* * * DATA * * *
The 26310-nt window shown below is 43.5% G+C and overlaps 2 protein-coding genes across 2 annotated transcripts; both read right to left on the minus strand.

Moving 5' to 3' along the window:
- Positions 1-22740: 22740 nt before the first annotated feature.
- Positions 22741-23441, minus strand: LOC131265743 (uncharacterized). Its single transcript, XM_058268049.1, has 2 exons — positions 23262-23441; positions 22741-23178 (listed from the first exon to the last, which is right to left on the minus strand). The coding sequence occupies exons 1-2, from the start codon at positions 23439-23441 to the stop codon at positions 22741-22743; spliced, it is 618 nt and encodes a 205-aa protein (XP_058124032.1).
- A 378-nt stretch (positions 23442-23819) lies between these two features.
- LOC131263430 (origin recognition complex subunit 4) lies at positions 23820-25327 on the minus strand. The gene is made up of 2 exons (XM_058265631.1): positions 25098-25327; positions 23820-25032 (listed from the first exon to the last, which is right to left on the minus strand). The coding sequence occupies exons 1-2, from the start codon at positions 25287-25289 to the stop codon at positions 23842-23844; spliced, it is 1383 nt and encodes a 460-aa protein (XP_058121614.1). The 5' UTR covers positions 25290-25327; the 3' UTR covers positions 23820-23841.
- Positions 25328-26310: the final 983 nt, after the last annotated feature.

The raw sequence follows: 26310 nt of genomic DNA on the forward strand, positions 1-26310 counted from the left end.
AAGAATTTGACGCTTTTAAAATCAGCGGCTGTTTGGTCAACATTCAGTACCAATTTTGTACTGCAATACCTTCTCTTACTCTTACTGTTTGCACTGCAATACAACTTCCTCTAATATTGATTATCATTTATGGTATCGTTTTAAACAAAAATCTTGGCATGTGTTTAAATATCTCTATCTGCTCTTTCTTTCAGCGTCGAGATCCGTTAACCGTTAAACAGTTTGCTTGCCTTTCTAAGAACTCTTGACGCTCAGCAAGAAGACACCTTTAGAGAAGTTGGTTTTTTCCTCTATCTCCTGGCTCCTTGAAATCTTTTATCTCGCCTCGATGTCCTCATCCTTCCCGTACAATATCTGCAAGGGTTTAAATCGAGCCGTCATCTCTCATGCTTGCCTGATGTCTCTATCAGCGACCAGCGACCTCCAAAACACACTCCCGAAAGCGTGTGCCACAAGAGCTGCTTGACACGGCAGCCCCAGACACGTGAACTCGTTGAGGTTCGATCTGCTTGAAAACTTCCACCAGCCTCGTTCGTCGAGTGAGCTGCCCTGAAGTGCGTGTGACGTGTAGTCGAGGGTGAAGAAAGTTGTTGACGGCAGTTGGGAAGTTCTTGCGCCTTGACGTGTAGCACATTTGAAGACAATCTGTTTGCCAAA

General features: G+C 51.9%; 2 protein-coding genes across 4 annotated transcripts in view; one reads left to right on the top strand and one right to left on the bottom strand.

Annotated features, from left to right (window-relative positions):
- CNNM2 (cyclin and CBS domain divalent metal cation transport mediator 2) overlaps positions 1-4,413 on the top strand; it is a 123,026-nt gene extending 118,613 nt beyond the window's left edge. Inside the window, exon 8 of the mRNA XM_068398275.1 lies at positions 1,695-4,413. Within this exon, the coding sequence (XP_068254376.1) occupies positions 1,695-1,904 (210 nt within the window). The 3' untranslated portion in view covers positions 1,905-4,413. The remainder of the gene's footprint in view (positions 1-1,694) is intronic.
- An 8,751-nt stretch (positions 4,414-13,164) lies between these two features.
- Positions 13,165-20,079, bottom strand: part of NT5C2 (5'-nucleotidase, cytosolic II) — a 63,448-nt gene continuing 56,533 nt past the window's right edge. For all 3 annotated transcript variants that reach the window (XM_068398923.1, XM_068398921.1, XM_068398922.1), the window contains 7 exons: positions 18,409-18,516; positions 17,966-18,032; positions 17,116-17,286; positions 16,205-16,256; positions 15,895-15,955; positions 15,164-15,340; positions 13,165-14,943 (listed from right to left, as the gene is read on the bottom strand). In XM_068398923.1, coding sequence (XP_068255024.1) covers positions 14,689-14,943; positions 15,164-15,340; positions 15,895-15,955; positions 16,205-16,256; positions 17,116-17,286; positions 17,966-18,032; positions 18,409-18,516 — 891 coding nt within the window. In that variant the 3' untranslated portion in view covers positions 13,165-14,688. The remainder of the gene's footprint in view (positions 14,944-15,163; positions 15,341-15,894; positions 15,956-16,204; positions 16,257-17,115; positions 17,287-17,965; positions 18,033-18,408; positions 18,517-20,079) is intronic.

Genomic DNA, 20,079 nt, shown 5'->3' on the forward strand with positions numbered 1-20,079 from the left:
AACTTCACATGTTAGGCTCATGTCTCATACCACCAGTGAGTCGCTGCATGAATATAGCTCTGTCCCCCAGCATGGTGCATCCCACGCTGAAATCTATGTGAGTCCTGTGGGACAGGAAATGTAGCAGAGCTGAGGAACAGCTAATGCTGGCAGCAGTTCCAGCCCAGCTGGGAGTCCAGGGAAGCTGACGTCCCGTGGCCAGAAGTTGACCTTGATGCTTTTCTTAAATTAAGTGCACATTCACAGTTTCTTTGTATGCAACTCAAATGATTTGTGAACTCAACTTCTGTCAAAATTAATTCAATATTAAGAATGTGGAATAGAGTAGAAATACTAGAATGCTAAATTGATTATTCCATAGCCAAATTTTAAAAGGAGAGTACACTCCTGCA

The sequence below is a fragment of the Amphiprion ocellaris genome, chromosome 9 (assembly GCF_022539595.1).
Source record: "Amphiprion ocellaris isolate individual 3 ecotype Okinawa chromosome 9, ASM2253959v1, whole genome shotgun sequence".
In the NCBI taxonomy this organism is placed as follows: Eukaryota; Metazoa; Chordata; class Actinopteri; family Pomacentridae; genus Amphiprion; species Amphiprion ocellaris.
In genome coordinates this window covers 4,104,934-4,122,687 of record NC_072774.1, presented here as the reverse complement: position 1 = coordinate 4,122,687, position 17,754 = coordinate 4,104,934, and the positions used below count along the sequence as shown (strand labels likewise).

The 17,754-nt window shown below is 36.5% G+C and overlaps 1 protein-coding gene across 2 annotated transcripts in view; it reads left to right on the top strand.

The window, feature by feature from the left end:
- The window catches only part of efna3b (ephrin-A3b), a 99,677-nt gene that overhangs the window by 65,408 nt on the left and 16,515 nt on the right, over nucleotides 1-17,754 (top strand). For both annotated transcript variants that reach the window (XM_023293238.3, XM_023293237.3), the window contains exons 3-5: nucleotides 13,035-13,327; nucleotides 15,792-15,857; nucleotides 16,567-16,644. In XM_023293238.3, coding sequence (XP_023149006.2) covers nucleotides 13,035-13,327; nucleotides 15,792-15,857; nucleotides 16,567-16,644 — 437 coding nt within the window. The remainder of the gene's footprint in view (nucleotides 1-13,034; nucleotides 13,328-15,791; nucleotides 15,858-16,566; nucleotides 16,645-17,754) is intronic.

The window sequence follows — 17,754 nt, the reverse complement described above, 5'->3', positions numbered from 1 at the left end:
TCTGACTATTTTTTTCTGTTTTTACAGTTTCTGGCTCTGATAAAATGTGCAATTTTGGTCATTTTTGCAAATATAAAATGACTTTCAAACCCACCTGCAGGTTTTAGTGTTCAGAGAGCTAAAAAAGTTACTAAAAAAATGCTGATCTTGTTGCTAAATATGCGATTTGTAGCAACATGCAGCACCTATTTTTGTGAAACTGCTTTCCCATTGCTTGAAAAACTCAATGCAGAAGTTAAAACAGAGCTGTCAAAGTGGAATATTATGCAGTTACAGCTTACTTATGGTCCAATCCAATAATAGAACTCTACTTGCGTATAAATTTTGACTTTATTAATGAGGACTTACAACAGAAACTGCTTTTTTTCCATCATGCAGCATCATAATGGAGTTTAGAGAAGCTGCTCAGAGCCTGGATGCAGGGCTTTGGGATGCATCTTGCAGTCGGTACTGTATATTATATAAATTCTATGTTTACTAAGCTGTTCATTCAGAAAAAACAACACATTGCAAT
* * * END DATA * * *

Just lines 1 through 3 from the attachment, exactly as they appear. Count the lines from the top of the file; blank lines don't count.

The 26310-nt window shown below is 43.5% G+C and overlaps 2 protein-coding genes across 2 annotated transcripts; both read right to left on the minus strand.

Moving 5' to 3' along the window:
- Positions 1-22740: 22740 nt before the first annotated feature.